November 27, 2003
Chimpanzees Provide Insights Into Human Behavior

Nicholas Wade of the New York Times has written an excellent article reviewing what is known about chimpanzee behavior and differences and similarities with human behavior. For instance, chimps are very territorial and patrol borders in order to maintain large territorial areas for gathering fruit.

In two known cases, a chimp community has wiped out all of a neighbor's males. Though the females may be absorbed into the victors' community, the basic goal seems to be getting rid of a rival rather than capturing females, since male chimps often attack strange females.

Within a community, there is a male hierarchy that is subject to what primatologists euphemistically call elections. Alpha males can lose elections when other males form alliances against them. Losing an election is a bad idea. The deposed male sometimes ends up with personal pieces torn off him and is left to die of his wounds.

But the bonobos may hold more appeal for the most militant feminists.

An intriguing variation on the chimpanzee social system is that of bonobos, which split from chimps some 1.8 million years ago. With bonobos, who live in Congo south of the Congo River, the female hierarchy is dominant to that of males, and males do not patrol the borders to kill neighbors. Though bonobos are almost as aggressive as chimps, they have developed a potent reconciliation technique the use of sex on any and all occasions, between all ages and sexes, to abate tension and make nice.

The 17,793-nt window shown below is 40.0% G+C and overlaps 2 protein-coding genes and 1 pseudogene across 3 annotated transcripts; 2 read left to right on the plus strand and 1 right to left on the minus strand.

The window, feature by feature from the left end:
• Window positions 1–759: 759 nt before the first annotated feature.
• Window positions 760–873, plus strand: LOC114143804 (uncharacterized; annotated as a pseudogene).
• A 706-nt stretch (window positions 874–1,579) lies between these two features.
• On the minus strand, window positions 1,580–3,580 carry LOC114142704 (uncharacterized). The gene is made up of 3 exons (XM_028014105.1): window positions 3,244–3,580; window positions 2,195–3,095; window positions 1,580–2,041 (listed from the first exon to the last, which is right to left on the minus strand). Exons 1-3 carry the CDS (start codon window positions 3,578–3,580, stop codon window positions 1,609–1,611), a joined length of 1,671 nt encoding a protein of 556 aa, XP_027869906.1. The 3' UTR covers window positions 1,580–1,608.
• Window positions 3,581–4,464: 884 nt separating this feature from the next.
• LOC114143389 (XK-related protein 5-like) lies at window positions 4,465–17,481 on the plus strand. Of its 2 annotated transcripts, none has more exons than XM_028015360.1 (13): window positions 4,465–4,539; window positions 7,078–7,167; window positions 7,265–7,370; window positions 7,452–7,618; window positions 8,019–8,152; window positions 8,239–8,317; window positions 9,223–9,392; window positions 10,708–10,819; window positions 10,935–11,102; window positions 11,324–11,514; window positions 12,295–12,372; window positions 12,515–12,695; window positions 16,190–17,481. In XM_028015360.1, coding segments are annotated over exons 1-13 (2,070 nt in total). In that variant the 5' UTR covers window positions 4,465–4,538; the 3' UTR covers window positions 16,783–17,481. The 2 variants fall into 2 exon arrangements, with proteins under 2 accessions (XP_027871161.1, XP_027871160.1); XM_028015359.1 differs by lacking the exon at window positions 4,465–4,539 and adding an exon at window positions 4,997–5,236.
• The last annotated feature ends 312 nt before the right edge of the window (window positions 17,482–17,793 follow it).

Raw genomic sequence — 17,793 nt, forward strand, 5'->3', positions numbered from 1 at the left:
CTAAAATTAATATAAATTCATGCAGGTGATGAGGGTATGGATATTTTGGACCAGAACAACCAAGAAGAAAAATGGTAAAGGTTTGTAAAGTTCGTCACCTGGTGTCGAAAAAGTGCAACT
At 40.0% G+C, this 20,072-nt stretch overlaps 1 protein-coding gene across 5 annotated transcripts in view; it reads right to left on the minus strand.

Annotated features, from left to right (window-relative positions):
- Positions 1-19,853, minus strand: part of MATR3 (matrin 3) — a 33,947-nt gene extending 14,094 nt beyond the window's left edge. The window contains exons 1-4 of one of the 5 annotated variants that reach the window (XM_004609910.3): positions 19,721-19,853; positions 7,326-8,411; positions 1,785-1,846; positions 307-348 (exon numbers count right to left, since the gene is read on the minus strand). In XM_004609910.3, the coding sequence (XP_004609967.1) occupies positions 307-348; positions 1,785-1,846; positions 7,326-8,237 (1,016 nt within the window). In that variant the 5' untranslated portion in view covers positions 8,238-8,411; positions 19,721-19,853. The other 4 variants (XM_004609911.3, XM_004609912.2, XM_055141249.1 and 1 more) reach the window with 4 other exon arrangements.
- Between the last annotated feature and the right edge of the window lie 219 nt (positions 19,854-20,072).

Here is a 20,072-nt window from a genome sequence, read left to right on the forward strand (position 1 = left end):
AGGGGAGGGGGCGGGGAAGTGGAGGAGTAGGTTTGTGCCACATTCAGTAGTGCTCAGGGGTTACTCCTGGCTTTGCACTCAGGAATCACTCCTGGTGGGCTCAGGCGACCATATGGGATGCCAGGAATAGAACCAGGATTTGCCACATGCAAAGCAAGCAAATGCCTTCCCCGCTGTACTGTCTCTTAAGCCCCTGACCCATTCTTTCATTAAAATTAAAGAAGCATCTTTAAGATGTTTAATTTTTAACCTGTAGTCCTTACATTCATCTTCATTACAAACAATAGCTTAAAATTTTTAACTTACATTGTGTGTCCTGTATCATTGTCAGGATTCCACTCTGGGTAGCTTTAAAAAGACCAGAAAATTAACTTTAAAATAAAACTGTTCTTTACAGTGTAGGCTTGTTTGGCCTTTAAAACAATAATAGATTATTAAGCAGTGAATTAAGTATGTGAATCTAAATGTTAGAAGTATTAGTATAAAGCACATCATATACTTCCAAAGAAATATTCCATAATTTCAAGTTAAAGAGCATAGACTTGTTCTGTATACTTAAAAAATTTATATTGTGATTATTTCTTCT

Anyone else flash on the 1960s hippie slogan "Make love, not war"?

Stand back far enough and forget for a moment that humans are so much smarter and capable of developing very complex technologies and of discovering scientific laws. Just look at human social forms. They seem similar to those of other primates. At the same time it seems conceivable that a different sentient species could naturally favor very different structures of relationships than what humans form. It seems likely that a substantial portion of how humans organize into groups has a genetic basis.

When it becomes possible to genetically engineer human personality characteristics and behavioral tendencies different groups of humans may choose to engineer their children to be as different from each other in social behevior as are bonobos and chimpanzees. Such engineered splits in the human race may lead to wars between groups. Disagreements about values that are genetically engineered to be radically different will not be easily resolved by negotiation.

Wade's mention of elections to throw out an alpha male reminds me of Paul H. Rubin's argument that reverse dominance hierarchies from the Pleistocene era serve as the impetus for creating democracy. It could well be that the characteristic that has led to the drive for democracy can be traced all the way back to before humans and chimpanzees split off from each other about one and a half million years ago. See the post: Human Desire For Freedom Evolved Before We Lived In Cities

Share |      Randall Parker, 2003 November 27 12:34 AM  Trends, Human Evolution

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